The site of the NS11 Memorial Museum comprises the footprints of the twin towers and the space between them, and echoes the boundaries of the Memorial Plaza above. Extending down nearly seventy feet from the plaza, the Museum is grounded in what is popularly called “bedrock.” It is here, amidst the foundations of the original WTC complex, that the physical outline and structural remnants of the two towers can still be seen. The boundaries of the below-grade Museum are also defined by the neighboring projects on the site, including the PATH Terminal and Freedom Tower. But the most important boundary of the museum is to the west, a sixty foot high expanse which is the original slurry wall, and which was part of the original WTC excavation that withstood enormous lateral pressures from the surrounding area after the collapse.
The visitor experience has four primary components which have been designed in concert with the visitor’s experience of the Memorial and Plaza above.
The first is entrance and orientation. The initial descent brings the visitor from the Pavilion, passing alongside the “Tridents,” (distinctive structural members recovered from the Twin Towers), into Memorial Hall which provides a place of orientation just before the continuing descent. The act of descending to this first below-grade level transitions the visitor’s senses from the bright and active life of the plaza to the quieter, more contemplative environment of the museum.
Following Memorial Hall, the procession continues through introductory exhibits positioned along a gradually sloped path. The surface of this meandering “ribbon” is gently ramped, guiding the visitor down as if by force of gravity. At key points along this route there are carefully composed views and overlooks into the space beyond, revealing key artifacts and historic resources. At this point the vast scale of the site becomes clear. The last viewing platform locates the visitor in a space directly between the original twin towers. The towers’ original locations are marked by two large metal clad volumes which match the towers in their dimensions and exact physical position.
The final leg of the sloping descent is alongside the last remaining above-ground remnant of the World Trade Center, the “Survivor’s Stair” which was used by hundreds to flee the site on 9/11. Here the visitor arrives at the third stage of their experience, the “bedrock” level which contains the foundations of the original World Trade Center. To the greatest extent possible the original column bases and concrete footings that supported the twin towers are exposed in the floor slab of the museum, and they define a clear outline of the towers. Also on this level are the permanent and temporary exhibit galleries which tell the story of the events of 9/11 through artifacts, narratives, oral histories and multi-media displays. Among the important artifacts located on this level are several large-scale pieces recovered from the site, including the “Last Column” which was the final piece of steel structure to be removed from Ground Zero, and whose surfaces had been gradually covered with moving written testaments and photos during the rescue and recovery effort.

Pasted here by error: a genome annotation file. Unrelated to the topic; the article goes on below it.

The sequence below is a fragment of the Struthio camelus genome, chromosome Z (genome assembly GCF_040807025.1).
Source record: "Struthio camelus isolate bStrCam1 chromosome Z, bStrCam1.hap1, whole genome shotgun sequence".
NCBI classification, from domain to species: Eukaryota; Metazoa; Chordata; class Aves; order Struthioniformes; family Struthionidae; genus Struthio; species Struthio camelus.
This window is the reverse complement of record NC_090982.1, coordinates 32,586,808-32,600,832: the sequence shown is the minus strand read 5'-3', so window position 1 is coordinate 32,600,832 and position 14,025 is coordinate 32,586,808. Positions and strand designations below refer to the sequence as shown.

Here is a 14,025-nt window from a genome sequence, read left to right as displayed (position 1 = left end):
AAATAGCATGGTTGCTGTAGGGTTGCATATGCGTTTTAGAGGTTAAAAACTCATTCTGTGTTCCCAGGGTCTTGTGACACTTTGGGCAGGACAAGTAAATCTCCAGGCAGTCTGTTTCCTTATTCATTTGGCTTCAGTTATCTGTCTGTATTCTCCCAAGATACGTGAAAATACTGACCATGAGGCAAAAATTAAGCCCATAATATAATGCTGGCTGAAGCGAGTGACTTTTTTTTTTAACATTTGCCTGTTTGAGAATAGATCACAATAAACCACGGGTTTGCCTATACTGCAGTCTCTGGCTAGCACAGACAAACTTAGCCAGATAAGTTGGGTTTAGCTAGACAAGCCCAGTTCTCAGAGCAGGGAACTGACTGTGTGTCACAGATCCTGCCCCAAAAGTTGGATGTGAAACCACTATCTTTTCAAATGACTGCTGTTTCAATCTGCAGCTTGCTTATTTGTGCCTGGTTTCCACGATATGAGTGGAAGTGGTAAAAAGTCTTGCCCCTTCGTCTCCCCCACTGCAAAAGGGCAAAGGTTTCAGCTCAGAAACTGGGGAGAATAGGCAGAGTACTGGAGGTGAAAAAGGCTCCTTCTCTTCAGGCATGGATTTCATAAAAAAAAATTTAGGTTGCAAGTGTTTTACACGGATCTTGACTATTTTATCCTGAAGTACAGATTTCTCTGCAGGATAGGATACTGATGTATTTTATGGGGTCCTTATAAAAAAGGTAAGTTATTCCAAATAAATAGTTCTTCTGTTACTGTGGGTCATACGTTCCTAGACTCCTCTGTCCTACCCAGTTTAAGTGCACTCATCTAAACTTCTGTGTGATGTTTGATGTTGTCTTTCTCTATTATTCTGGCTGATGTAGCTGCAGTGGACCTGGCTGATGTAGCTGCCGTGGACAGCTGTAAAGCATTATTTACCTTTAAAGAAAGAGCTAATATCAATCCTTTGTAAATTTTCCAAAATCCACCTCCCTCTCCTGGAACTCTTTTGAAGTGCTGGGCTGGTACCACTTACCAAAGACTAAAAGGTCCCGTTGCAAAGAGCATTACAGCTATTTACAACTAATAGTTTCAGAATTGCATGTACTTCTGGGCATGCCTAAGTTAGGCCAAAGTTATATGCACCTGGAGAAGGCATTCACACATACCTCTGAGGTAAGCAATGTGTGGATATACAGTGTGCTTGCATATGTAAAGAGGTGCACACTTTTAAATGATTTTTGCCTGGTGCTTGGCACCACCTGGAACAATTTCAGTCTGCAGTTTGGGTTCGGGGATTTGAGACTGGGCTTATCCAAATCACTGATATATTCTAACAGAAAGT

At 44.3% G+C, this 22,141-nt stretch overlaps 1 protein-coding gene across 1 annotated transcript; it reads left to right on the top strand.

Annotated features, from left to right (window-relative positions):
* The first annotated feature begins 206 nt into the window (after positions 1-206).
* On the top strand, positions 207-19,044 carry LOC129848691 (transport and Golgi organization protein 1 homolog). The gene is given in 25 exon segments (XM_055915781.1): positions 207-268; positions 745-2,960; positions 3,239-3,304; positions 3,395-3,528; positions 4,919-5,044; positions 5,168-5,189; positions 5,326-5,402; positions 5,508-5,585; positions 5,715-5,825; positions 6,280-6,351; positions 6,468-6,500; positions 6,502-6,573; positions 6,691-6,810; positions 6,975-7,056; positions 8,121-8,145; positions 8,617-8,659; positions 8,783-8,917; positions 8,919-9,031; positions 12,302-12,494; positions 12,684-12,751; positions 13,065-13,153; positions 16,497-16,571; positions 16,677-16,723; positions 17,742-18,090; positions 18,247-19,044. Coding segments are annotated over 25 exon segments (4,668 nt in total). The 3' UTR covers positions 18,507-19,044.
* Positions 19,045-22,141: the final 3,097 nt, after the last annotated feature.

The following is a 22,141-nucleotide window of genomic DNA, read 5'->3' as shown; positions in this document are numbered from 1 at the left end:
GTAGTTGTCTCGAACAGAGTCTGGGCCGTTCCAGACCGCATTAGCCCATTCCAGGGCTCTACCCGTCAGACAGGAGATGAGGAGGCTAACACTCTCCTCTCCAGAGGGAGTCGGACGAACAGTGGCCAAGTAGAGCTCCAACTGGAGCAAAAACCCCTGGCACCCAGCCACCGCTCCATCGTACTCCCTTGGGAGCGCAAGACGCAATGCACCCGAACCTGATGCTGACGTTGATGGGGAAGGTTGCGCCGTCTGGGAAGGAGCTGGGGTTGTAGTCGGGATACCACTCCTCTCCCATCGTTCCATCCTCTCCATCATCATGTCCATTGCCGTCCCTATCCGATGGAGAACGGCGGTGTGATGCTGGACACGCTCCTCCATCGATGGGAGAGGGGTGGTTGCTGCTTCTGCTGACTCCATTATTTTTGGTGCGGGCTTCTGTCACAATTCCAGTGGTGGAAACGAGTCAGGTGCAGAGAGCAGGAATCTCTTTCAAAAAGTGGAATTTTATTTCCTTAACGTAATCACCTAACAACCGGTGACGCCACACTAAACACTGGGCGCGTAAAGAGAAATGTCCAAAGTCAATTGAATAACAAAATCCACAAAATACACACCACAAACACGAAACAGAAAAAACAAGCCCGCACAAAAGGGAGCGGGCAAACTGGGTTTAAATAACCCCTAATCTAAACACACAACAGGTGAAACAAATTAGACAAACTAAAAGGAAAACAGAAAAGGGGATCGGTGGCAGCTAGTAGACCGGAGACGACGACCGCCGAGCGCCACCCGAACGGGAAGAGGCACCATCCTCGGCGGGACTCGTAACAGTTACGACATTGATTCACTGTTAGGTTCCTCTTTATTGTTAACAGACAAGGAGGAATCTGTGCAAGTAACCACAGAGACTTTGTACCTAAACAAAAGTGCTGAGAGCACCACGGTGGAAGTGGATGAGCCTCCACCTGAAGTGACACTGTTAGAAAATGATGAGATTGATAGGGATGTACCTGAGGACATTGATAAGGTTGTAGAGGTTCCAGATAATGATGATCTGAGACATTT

Throughout the museum a palette of materials, limited in number and restrained in appearance, was chosen to focus one’s attention on the in situ artifacts and the exhibit gallery contents. All authentic components of the structural envelope, including the existing slurry wall, have been left unaltered. To maintain a sense of open space in the museum, one reminiscent of the void espoused in the original master plan, large shear walls and long span trusses have been used in key areas. The new floor slabs, structural columns, the ramp and parapets employ a pallet of matte concrete, exposed steel and wood to underscore the rawness of the space. The two tower footprints, which also denoted by the incised pools above on the memorial plaza, exist as volumes in the museum which penetrate the space from above and float above the original column bases. They are clad on all sides in roughly textured aluminum and are lit in a way that creates a dematerialized and ethereal surface. They are an abstracted physical reminder of original tower locations and reinforce the visitor’s sense of place on the site.
The final leg of the visitor’s experience is a gradual ascent by escalator from “bedrock” back to Memorial Hall. From this ascent there are controlled views out to the aluminum-clad tower volumes. Arrival in Memorial Hall is followed by an ascent up to the plaza, the memorial fountains and the active life of the city.